The probability of the delay between seroconversion and seroreversion being $n\ge 1$ days (denoted as ${p}_{\text{day}}^{}\left[n\right]$) is calculated with the empirical histogram of the $1000\times {N}_{\text{donors}}$ samples of $\Delta {t}_{i}$ , $i=1,\cdots ,{N}_{donors}$. The distribution ${p}_{\text{day}}^{}\left[n\right]$ is then binned into weeks by taking the average of $\left({p}_{\text{day}}^{}\left[7n\right],\text{}{p}_{\text{day}}^{}\left[7n+1\right],\cdots ,{p}_{\text{day}}^{}\left[7n+6\right]\right)$ for $n\ge 1$. The resulting distribution, denoted as ${p}_{\text{week}}^{}\left[n\right]$, represents the probability of seroreversion exactly $n$ weeks after seroconversion.
Finally, the probability of a donor remaining positive $n$ weeks after seroconversion ${p}^{+}\left[n\right]$ (i.e. the probability of a donor seroreverting after week $n$) is obtained through,
The presented method is summarised in Appendix 1.
Estimating the seroreversion probability from convalescent plasma donors
Unlike repeat blood donors, convalescent plasma donors have a known date of symptom onset. To compute ${p}^{+}\left[n\right]$ for plasma donors, we estimate the instant of seroreversion for each plasma donor as described above and define the date of seroconversion as 8 days after the reported date of symptom onset. This interval of 8 days is the average lag between seroconversion and seroreversion reported in Orner et al., 2021 for a threshold of 1.4 S/C, but it can be shorter for a threshold of 0.49 employed in this work. The probability mass function of the time to seroreversion ${p}_{\text{day}}^{}\left[n\right]$ is then the empirical histogram of $\Delta {t}_{i}={{t}_{i}}^{}{{t}_{i}}^{+}$, and ${p}^{+}\left[n\right]$ is obtained from ${p}_{\text{day}}^{}\left[n\right]$ using the method presented above.
Our proposed seroreversion correction model
Here, we present a Bayesian model that draws posterior samples from the incidence over time corrected by sensitivity, specificity, and seroreversion using as input the estimated curve for ${p}^{+}\left[n\right]$, the number of weekly positive tests, and total number of tests. Even though the main output of the model is the incidence at week $n$ for agesex group $a$ (denoted as $u[n,a]$), the seroprevalence at week $n$ for group $a$ can be calculated from $u[n,a]$ as $\rho \left[n,a\right]={\sum}_{k=1}^{n}u[k,a]$. For simplicity, the proposed model ignores the delay between infection and seroconversion, as it should have small impact on the estimate of $u[n,a]$. To define the agesex groups, age was discretized in the intervals 16–24, 25–34, 35–44, 45–54, and 55–69.
Assuming that the sensitivity $\mathrm{s}{\mathrm{e}}_{0}$ and specificity $\mathrm{s}\mathrm{p}$ of the assay are independent of the agesex group, the probability of a random person from agesex group $a$ being tested positive at week $n$, denoted as $\theta [n,a]$, is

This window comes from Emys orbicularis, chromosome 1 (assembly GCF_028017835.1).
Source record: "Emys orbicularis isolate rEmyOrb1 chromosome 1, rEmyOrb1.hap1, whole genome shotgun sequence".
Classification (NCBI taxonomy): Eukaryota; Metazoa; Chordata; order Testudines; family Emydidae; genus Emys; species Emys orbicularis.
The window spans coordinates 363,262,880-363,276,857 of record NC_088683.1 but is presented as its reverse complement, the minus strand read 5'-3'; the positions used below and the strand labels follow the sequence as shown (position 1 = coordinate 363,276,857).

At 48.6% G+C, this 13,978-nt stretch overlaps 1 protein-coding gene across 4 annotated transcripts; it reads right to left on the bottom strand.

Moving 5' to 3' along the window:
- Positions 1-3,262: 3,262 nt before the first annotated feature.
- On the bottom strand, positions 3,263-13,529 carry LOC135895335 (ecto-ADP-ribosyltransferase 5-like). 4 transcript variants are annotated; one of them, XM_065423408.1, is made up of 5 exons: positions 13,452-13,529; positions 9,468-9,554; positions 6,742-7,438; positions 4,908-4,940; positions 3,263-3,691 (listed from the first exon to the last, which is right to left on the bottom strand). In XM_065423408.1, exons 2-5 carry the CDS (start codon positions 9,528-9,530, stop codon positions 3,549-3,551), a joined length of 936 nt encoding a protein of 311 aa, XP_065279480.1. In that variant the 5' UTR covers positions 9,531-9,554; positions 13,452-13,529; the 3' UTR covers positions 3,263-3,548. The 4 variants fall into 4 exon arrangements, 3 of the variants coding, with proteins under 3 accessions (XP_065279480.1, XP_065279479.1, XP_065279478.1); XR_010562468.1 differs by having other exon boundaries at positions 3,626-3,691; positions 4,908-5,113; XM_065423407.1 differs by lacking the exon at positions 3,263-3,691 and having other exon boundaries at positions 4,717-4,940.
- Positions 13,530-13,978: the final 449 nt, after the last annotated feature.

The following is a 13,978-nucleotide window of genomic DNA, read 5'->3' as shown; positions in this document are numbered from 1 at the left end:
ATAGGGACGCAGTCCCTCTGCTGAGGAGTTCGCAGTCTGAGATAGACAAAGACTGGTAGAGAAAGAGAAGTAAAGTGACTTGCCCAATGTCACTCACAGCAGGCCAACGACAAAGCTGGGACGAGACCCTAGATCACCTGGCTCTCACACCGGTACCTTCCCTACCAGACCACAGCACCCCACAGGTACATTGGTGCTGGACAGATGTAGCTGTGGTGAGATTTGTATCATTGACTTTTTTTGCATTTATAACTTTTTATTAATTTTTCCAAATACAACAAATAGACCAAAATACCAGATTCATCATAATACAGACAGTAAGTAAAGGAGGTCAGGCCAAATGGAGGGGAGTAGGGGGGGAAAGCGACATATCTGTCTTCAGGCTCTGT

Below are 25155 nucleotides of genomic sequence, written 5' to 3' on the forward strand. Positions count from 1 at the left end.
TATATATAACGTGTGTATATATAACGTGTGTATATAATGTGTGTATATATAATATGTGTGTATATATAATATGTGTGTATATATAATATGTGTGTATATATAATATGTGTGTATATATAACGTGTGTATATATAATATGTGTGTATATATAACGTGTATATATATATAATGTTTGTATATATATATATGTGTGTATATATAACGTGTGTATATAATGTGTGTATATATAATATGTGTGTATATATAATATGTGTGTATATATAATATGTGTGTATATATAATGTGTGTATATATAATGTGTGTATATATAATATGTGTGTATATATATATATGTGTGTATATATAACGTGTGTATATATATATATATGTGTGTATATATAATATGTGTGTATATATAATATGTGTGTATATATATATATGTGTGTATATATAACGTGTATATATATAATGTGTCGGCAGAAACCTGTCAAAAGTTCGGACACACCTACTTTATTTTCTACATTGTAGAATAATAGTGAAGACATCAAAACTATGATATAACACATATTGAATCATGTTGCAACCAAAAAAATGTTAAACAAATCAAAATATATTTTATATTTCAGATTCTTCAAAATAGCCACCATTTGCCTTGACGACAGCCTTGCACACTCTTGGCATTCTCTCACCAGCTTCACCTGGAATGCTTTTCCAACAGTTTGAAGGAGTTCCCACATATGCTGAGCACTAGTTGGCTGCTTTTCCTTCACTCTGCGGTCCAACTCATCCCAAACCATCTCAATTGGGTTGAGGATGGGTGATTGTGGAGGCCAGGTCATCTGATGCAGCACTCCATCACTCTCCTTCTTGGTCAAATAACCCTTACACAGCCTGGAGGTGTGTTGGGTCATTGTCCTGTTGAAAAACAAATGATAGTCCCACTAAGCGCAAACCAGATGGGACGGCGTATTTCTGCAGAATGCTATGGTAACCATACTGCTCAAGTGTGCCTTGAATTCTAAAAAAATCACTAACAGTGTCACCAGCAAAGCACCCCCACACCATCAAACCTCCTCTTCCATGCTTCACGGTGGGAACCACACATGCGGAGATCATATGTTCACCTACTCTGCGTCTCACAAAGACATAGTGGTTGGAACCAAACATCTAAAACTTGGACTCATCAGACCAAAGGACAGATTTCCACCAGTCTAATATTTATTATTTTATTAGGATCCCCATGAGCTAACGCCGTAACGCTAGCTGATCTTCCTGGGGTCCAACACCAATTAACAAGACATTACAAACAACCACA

The derivation of the expression above is presented in Appendix 1. The left term $\mathrm{s}{\mathrm{e}}_{0}{\sum}_{k=1}^{n}{p}^{+}[nk]u[k,a]$ represents true positives (previously infected donors that are still seropositive), while the right term $\left(1\mathrm{s}\mathrm{p}\right)\left(1{\sum}_{k=1}^{n}u[k,a]\right)$ represents false positives (uninfected donors that test positive).
Let us denote as ${T}^{+}[n,a]$ and $T\left[n,a\right]$, respectively, the number of positive tests and the total number of tests for week $n$ and agesex group $a$. Given $\theta [n,a]$, the probability distribution of ${T}^{+}[n,a]$ is
We use a Bayesian framework to draw posterior samples from $u$ assuming a noninformative prior, but limiting the final seroprevalence in the interval $[0,b]$, where $b$ is a fixed input of the algorithm that can be 1 or 2 depending on whether reinfections are allowed, and we use $b=2$ in this work. Instead of defining a prior distribution for $u[n,a]$ directly, we decompose it into $u\left[n,a\right]={\rho}_{\text{max}}\left[a\right]{u}_{\text{norm}}\left[n,a\right],$ where ${\rho}_{\text{max}}\left[a\right]\sim \mathrm{U}\mathrm{n}\mathrm{i}\mathrm{f}\mathrm{o}\mathrm{r}\mathrm{m}\left(0,b\right)$ sets the upper bound of the final prevalence to $b$ and ${u}_{\text{norm}}\left[:,a\right]\sim \mathrm{D}\mathrm{i}\mathrm{r}\mathrm{i}\mathrm{c}\mathrm{h}\mathrm{l}\mathrm{e}\mathrm{t}\left(1,1,\dots ,1\right)$ is the normalised incidence which sums to 1. This decomposition is equivalent to assuming a uniformly distributed prior for $u\left[:,a\right]$ in the simplex $0\le {\sum}_{n=1}^{N}u\left[n,a\right]\le b$ with $u\left[n,a\right]\ge 0\forall n$.